It’s worth thinking before you buy, though. Mats come in different thicknesses and yoga mats are really too thin to make most other forms of indoor exercise comfortable. I have a mat that’s about 4 cm thick and I love it. I’ve recently started doing yoga, though, and I’ve promised myself that if I keep it up I’ll treat myself to a dedicated yoga mat in a few months. The reason? My thicker mat makes some standing yoga moves a little bit too wobbly, as it’s not so easy to ground your feet on a soft surface.
An adjustable grip strengthener
This might not sound like the most important thing to be spending your money on, but bear with me while I tell you a little anecdote….
I’ve had the good fortune to have a couple of free health checkups recently. I did these tests after having exercised regularly for a couple of years, and I felt pretty pleased with myself as I went in. I felt I did pretty well in both tests and indeed some of my results were good.
However, the bottom line on each test was that my basic health markers were better than just over 50% of women my age. Being over 50 and a regular exerciser with some positive test results, I asked the testers why.
The answer was that I had weak grip strength - and that grip strength is a very good indicator of overall fitness for health.
So I got a grip strengthener. It cost me about 15 euros and adjustable, so that I can increase resistance as my grip gets stronger.
I’ve found out that as well as improving my grip, it’s a great alternative to stress balls for getting rid of some unwanted anger! Also, I can recommend keeping one in the kitchen to amuse yourself with while you’re waiting for the potatoes to come to the boil.
A cheap, versatile and highly compact alternative to any home gym equipment you might find on a shopping channel. ‘Nuff said.
An extra indulgence - a foam roller
If you’re feeling a bit flush, why not try a foam roller? This is a light, tubular massage aid which helps you give yourself a bit of a home massage, for example after exercise.
They usually come with instructions for use and YouTube has some good videos.
Foam rollers are a recent addition to the must-have list for serious runners, so you might be wondering what they’re doing on this list. What’s more, some of them look like real post-apocalyptic instruments of torture designed to cause serious pain.
Those can stay on the sports shop shelf, though. A smooth, slightly softer roller will be cheap, light and easy to store away.
Although they’re no substitute for a proper massage, if used well they can help ease some of the aches and pains you get from using muscles you’ve forgotten you had.
It can also help to some extent with easing back and shoulder pain - provided it’s used properly, of course.
These are the things you really don’t need to get started.
Exercise and fitness gear is big business and shops and online stores are full of stylish stuff that can put pressure on your wallet. While most of it is nice to have, none of it is going to make getting exercise any more effective. Here are some things you can do without if you don’t have the money to pay for it or the space to store it.
Very expensive, branded sports clothing
Comfortable clothing’s great. Sometimes it is actually essential. I spend a lot of time cross country skiing in cold temperatures and I’ve learned the hard way to choose stuff made by companies that understand the conditions.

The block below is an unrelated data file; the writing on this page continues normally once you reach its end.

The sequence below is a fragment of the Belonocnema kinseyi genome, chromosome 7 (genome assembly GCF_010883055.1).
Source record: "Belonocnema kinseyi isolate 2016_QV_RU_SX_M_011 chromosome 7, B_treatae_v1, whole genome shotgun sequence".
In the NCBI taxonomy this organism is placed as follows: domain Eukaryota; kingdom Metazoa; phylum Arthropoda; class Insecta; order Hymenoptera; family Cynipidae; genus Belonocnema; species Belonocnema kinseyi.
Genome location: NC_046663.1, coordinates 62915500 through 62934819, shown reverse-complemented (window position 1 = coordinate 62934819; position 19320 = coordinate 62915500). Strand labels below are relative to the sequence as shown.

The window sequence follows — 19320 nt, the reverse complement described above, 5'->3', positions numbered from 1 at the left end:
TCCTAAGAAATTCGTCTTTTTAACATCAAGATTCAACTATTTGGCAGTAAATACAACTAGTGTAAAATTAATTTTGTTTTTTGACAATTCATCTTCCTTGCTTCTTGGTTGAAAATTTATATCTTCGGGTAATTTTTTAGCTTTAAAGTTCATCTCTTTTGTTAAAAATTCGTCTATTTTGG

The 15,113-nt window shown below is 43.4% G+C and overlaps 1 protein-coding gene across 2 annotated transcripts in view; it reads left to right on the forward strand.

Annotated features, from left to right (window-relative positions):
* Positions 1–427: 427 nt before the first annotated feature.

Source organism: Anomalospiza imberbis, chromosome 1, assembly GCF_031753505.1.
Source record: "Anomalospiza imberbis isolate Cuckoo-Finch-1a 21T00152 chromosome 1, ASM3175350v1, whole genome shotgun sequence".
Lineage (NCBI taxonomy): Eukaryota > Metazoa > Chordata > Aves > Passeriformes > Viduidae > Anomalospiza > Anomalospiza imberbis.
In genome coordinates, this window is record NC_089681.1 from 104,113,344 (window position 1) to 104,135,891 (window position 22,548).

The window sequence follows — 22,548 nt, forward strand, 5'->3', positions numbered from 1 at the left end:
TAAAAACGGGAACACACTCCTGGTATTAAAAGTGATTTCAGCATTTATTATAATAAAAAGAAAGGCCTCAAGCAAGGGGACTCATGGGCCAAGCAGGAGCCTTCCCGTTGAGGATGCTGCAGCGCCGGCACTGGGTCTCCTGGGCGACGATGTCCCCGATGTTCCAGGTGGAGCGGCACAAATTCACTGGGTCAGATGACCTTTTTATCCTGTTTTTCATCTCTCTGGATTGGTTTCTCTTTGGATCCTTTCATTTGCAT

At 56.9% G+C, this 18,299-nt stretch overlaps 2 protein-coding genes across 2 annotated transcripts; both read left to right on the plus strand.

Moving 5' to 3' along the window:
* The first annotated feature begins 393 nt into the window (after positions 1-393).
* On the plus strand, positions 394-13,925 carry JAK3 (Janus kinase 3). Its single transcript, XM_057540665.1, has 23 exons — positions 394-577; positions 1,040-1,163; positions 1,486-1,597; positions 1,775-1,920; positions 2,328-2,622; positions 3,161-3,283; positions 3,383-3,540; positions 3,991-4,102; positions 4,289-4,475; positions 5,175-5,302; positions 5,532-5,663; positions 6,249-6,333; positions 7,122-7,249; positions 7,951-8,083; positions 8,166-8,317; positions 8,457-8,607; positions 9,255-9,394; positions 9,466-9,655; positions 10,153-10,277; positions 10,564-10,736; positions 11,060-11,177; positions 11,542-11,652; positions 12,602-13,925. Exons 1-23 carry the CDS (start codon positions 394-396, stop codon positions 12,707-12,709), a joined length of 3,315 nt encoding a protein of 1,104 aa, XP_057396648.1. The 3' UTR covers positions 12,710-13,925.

I have also learned the hard way that branded clothing isn’t necessarily what I need even in harsh weather conditions. There’s a hypermarket chain around these parts that does perfectly good technical clothing and doesn’t break the bank. If I do use a known brand, it’s a cross country skiing specialist. I plan for these purchases - I do my research and I’ve been known to miles out of my way to check the sales or find an outlet shop.
If you’re going to splash out on the expensive stuff, make sure you’re paying for quality (not looks or names) and for something that makes you feel good. Think about the whole process: will you be able to change straight out of it when you’ve finished exercising, or do you have a walk to the car and a commute home afterwards first? You might be OK putting up with discomfort on a night out so you can wear those killer heels, but is sitting in cold sweat really worth putting fashion before comfort when you’re exercising?
Top of the range shoes
My husband uses a pair of running shoes that cost him £4. He doesn’t run very often or regularly, but those shoes are perfectly comfortable and supportive for him and for the (very small) amount of running he does do. He was really, really lucky to find good shoes at that price and they are wearing out at a quicker rate than more expensive ones, but they have got him off the sofa more than once.
Bear in mind that shoe models are updated about once every 6 months and quite often the difference is cosmetic, so discounted models are always worth considering.
The latest sports watch
Being a nerd, I’ve found having something on my wrist that gives me an Excel spreadsheet to pore over after I’ve showered is quite motivating when I don’t feel like going out.
However, if you’re not a competitive triathlete, something from the cheaper end of the range can give you plenty to think about even if you love your data. What’s more, since I started out the app stores have filled up with free measurement apps and phones come with GPS as standard. I’ve actually decided to downgrade next time I get a wearable.
No need to break the bank on kit that’s aimed at professional athletes and Silicon Valley entrepreneurs.
Dedicated home gym equipment
If you find yourself reaching for the phone when the home shopping channel is on, back away! You really don’t need a lot of stuff to exercise with, even if you’re (trying to) exercise indoors. Steppers, rowing machines and the like can stay in the warehouse where they belong instead of under your bed gathering dust. And don’t get me started on those contraptions that only exercise a single muscle group.
Just remember whatever you decide to take with you or leave behind when you go out REMEMBER TO TAKE YOUR HOUSEKEYS!